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The changes in insolvency & restructuring rules that could catch out Australian businesses

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Directors no longer have the protection of the “COVID Safe Harbour” insolvency rules put in place to deal with the impact of the pandemic.

These rules, which absolved directors from personal liability if their businesses traded while insolvent, have been replaced by legislation that includes a new, streamlined SME restructuring process that came into force on January 1st.

The process essentially enables a business to draw up a “restructuring plan” for paying back creditors. Along with a proposal statement that includes a schedule and amounts, the plan can specify repayment options, such as repaying as proportions of debt owing or proposing the precise ‘cents in the dollar’ creditors would receive.

Importantly, the restructuring plan includes all unsecured debts (apart from employee entitlements) that were incurred prior to restructuring.

Now, a company with debts due and payable that they cannot pay is technically insolvent and its directors are at risk for those debts incurred by the company.

If small business owners need to restructure their business, there are a number of upsides and potential pitfalls within the new insolvency model – they must be fully aware of the consequences.

A detailed look at the key changes was provided in a presentation by Hall Chadwick insolvency and reconstruction partner Blair Pleash. Take a look at the summarised points below:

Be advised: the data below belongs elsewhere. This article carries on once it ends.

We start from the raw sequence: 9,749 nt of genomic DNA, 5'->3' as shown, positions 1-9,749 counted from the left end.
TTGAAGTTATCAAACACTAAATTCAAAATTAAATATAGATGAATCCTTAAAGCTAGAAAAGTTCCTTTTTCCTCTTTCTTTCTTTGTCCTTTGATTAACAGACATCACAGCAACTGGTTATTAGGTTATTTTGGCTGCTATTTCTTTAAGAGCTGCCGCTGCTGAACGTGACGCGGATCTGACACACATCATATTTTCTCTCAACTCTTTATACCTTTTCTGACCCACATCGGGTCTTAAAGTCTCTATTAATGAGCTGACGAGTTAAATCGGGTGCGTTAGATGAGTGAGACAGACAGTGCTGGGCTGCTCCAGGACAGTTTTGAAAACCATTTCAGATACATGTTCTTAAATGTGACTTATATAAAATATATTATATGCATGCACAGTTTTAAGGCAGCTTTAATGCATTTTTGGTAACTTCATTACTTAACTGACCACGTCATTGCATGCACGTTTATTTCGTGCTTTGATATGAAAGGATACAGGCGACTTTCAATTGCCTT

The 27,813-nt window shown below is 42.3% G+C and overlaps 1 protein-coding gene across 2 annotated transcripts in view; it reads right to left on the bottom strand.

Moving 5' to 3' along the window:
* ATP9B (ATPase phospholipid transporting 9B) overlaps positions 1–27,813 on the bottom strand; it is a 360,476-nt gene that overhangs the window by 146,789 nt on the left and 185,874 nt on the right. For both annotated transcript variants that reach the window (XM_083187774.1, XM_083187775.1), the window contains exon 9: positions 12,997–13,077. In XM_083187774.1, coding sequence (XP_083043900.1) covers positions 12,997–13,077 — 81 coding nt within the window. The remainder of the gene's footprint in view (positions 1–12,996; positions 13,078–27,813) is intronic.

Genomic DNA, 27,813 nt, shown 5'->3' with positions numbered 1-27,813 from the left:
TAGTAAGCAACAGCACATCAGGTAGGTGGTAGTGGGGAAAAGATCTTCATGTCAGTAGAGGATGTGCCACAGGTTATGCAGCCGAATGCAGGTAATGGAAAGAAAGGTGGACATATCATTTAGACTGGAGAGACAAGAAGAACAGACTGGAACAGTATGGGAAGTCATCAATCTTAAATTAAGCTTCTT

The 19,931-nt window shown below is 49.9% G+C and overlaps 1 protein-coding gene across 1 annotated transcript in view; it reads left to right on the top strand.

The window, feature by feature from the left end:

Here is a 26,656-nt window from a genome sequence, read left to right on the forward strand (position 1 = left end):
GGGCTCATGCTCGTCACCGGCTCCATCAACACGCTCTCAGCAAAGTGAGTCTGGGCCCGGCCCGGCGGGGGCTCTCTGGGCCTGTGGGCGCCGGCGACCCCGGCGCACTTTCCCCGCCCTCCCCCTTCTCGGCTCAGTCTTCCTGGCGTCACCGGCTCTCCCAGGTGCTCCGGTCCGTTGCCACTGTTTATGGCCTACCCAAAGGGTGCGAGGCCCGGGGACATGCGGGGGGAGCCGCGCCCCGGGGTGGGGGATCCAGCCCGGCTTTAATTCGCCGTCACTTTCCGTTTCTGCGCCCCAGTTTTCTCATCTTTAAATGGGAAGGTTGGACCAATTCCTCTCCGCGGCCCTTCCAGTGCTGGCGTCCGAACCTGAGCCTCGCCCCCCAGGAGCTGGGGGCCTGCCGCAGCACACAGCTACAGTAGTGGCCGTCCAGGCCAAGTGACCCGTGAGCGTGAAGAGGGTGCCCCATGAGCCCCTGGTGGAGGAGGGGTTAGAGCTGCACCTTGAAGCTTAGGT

• There may be a spike in Australian businesses experiencing difficulties and requiring turnaround funding in the first half of 2021, especially as government stimulus measures such as JobKeeper end and protective measures around statutory demands and winding up petitions are withdrawn.
  • Under the new laws, businesses operating in the same manner as 2020 could risk trading insolvent once stimulus measures are removed.
  • Now, SMEs with liabilities under $1 million and who are up to date with their tax lodgements and up to date with employee entitlements that are due and payable, such as wages and superannuation, can work with an expert to restructure the business.
  • Owners will be able to stay in charge of running the business while experts (the new Small Business Restructuring Practitioners) work on a turnaround plan to put to creditors.
  • SME directors can lodge with ASIC an intent to enter into the new arrangement within three months. Effectively, this protects them from the implications of trading insolvently while their arrangement is put in place.
  • The new insolvency laws aim to make restructuring a less complex and less expensive process for many small businesses – but it’s important for owners to be aware that restructuring under the new rules will very likely have a negative impact on cashflow.

As the effects of the pandemic continues to spread across the business community, the restructuring change-up is yet another potential pitfall that business owners need to look out for.

Craig Michie, senior executive at Australia and New Zealand SME lender ScotPac, says this is a period in which leaders need to be actively pre-empting cashflow issues and how they could be affected by restructuring.

“One impact of the pandemic is that there are so many businesses who, in early 2020, could not have imagined that they’d be looking down the barrel of insolvency,” Michie says.

“The million-dollar question for small business directors is: once support and protection measures are withdrawn, will they have sufficient cashflow?

“Directors need to review their position and seek considered advice – sooner rather than later.”


Contact ScotPac on 1300 207 345 to learn about their range of finance options that can be tailored to fit you and your business.

Guillermo Troncoso
Guillermo is the Editor of Dynamic Business. Follow him on Twitter.